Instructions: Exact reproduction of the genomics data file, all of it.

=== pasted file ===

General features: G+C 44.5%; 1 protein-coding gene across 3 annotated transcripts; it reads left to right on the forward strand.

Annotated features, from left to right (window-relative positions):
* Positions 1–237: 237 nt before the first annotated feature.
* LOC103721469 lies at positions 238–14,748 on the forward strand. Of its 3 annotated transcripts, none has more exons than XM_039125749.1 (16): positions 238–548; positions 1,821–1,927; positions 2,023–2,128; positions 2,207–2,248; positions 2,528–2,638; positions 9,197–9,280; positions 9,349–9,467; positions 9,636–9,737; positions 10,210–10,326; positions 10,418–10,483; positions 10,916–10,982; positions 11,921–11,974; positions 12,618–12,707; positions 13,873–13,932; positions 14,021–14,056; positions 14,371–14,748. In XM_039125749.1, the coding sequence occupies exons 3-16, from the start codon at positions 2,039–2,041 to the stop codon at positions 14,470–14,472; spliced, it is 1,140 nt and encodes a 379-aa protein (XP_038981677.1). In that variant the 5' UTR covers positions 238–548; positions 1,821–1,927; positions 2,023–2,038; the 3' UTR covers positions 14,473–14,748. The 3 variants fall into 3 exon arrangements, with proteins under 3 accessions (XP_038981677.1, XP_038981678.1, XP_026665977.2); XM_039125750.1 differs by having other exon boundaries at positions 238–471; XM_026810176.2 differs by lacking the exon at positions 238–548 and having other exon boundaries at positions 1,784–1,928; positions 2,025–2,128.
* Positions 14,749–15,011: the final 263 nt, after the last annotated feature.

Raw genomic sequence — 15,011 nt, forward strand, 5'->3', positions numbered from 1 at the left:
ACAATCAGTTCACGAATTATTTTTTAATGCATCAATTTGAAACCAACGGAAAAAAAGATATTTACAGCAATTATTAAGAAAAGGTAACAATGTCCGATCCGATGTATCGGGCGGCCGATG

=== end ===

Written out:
General features: G+C 44.5%; 1 protein-coding gene across 3 annotated transcripts; it reads left to right on the forward strand.

Annotated features, from left to right (window-relative positions):
* Positions 1–237: 237 nt before the first annotated feature.
* LOC103721469 lies at positions 238–14,748 on the forward strand. Of its 3 annotated transcripts, none has more exons than XM_039125749.1 (16): positions 238–548; positions 1,821–1,927; positions 2,023–2,128; positions 2,207–2,248; positions 2,528–2,638; positions 9,197–9,280; positions 9,349–9,467; positions 9,636–9,737; positions 10,210–10,326; positions 10,418–10,483; positions 10,916–10,982; positions 11,921–11,974; positions 12,618–12,707; positions 13,873–13,932; positions 14,021–14,056; positions 14,371–14,748. In XM_039125749.1, the coding sequence occupies exons 3-16, from the start codon at positions 2,039–2,041 to the stop codon at positions 14,470–14,472; spliced, it is 1,140 nt and encodes a 379-aa protein (XP_038981677.1). In that variant the 5' UTR covers positions 238–548; positions 1,821–1,927; positions 2,023–2,038; the 3' UTR covers positions 14,473–14,748. The 3 variants fall into 3 exon arrangements, with proteins under 3 accessions (XP_038981677.1, XP_038981678.1, XP_026665977.2); XM_039125750.1 differs by having other exon boundaries at positions 238–471; XM_026810176.2 differs by lacking the exon at positions 238–548 and having other exon boundaries at positions 1,784–1,928; positions 2,025–2,128.
* Positions 14,749–15,011: the final 263 nt, after the last annotated feature.

Raw genomic sequence — 15,011 nt, forward strand, 5'->3', positions numbered from 1 at the left:
ACAATCAGTTCACGAATTATTTTTTAATGCATCAATTTGAAACCAACGGAAAAAAAGATATTTACAGCAATTATTAAGAAAAGGTAACAATGTCCGATCCGATGTATCGGGCGGCCGATG